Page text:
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Hargreaves cash service offers little for rate chasers

Online stockbroker says cash savings service is targeted at 'time savers, not the rate chasers' as banks reserve best deals for direct customers.

 
Hargreaves cash service offers little for rate chasers
 

Hargreaves Lansdown (HRGV) is trialling the launch of its hotly-anticipated cash savings service, but if you are the type of saver always on the lookout for the best rates on offer, it's probably not for you.

The online stockbroker is touting its 'Active Savings' proposition as a service for the 'time savers, not the rate chasers', and the rates on offer on the platform, currently being trialled among a select group of clients, bear that out.

Six banks are offering fixed-term deposits on the platform at this stage: Aldermore (ALD), United Trust, Shawbrook, Metro (MTRO), Goldman Sachs and Coventry Building Society.

Each bank is offering accounts with terms varying between six months and five years, with rates of between 0.85% and 1.95%.

But where those banks offer the same product directly to customers, the rate is higher. The biggest disparity is between Aldermore's one-year fixed term savings account, paying 1.7% to direct customers but 1.25% to those who access the account through Hargreaves Lansdown.

Bank Term HL rate Direct rate
Aldermore Six months 0.85% n/a
United Trust Six months 0.85% n/a
Shawbrook One year 1.30% 1.65%
Aldermore One year 1.25% 1.70%
United Trust One year 1.25% 1.65%
Metro One year 0.95% 1.20%
Goldman Sachs One year 0.67% n/a
Metro 18 months 1.05% 1.30%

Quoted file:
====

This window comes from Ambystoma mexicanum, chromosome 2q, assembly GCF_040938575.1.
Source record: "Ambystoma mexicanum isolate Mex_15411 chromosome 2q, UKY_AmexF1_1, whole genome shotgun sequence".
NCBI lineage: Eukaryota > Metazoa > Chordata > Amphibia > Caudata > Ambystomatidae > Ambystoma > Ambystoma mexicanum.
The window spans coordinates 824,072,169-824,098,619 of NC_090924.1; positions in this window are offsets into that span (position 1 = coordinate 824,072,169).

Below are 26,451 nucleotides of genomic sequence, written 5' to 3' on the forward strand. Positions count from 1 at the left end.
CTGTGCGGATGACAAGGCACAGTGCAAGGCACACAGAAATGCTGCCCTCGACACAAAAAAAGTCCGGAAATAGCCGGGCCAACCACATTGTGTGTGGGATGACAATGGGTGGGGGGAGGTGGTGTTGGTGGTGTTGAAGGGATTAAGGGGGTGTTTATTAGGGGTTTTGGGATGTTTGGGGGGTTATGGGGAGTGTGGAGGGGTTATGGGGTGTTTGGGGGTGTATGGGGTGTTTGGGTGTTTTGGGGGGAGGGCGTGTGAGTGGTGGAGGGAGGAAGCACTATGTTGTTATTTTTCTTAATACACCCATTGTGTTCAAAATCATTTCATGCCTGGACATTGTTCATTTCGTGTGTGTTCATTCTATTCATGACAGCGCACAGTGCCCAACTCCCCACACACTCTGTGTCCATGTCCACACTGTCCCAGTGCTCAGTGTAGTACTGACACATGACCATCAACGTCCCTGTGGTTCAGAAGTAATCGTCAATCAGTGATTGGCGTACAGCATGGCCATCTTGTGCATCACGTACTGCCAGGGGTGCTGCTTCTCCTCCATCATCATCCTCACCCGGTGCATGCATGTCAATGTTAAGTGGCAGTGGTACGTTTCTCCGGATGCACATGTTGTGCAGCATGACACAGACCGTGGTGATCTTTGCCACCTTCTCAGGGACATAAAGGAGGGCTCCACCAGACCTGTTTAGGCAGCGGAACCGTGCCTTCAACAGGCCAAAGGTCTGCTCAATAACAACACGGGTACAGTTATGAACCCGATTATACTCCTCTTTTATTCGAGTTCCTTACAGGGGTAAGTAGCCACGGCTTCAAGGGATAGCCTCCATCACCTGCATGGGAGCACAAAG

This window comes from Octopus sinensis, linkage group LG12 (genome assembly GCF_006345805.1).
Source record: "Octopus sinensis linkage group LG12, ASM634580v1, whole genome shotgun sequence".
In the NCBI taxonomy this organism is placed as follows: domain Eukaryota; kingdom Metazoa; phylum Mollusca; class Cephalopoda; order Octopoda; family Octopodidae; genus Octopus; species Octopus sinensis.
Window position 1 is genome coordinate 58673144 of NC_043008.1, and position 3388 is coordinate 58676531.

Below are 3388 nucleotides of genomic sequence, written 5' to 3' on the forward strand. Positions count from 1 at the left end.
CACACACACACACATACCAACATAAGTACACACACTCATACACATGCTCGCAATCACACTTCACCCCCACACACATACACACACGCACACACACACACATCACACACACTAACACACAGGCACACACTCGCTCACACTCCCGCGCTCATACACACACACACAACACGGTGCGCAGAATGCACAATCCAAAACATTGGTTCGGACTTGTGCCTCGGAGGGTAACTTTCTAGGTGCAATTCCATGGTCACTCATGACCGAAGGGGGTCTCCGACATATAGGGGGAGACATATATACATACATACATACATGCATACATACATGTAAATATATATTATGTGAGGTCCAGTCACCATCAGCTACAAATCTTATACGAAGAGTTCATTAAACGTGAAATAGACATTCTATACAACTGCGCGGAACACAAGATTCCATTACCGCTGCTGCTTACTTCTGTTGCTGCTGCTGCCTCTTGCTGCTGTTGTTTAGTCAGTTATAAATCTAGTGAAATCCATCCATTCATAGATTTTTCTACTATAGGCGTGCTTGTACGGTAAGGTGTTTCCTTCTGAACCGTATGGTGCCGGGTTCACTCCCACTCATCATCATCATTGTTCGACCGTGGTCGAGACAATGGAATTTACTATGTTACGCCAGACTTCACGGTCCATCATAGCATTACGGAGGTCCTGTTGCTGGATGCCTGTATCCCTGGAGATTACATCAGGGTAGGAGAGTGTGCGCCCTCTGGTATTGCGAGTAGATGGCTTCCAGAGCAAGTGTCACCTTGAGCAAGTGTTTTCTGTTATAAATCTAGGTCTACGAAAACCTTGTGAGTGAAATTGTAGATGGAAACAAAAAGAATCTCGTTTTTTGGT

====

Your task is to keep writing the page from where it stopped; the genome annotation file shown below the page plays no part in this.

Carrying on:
Goldman Sachs 18 months 0.81% n/a
Coventry BS 23 months 1.30% 1.55%
Metro Three years 1.25% 1.50%
United Trust Five years 1.95% 2.30%

This difference in rates offered is down to the way the service is paid for. Hargreaves Lansdown customers will not pay a platform fee to use the service, with the online stockbroker instead securing revenue from a fee from the banks, typically of around 0.25%.

This harks back to Hargreaves Lansdown's previous business model with funds, when it received a cut of fund charges, before the financial regulator banned commission payments from fund groups, forcing platforms to charge their users an explicit fee.

Banks recoup costs

Shore Capital analyst Paul McGinnis said: 'The banks using the platform have a commercial decision to make as to whether they are willing to offer Hargreaves Lansdown clients savings rates equivalent to the rates that customers achieve by going directly to those banks or offering a slightly worse rate to recover the distribution costs paid to Hargreaves Lansdown.'

So far it appears banks are doing the latter. 'Some of [the rates] are not quite where we would want them to be long term,' said a Hargreaves Lansdown spokesman.

'As we start to scale up, we expect the market place to become more competitive.'

But he added that the service was aimed at 'time savers, not the rate chasers', targeting the 80% of savers' money held in easy access accounts paying paltry rates of interest.

'Ultimately we never expected the service to offer the best buys - it's not that kind of service,' he said. 

'It depends what type of saver you are - if you are going to chase a rate, this isn't for you.'

Launch of the service has been hotly-anticipated by some investors, who see the potential for making inroads into the huge cash savings market as providing the next phase of growth for a business that has established its dominance in the DIY investor market.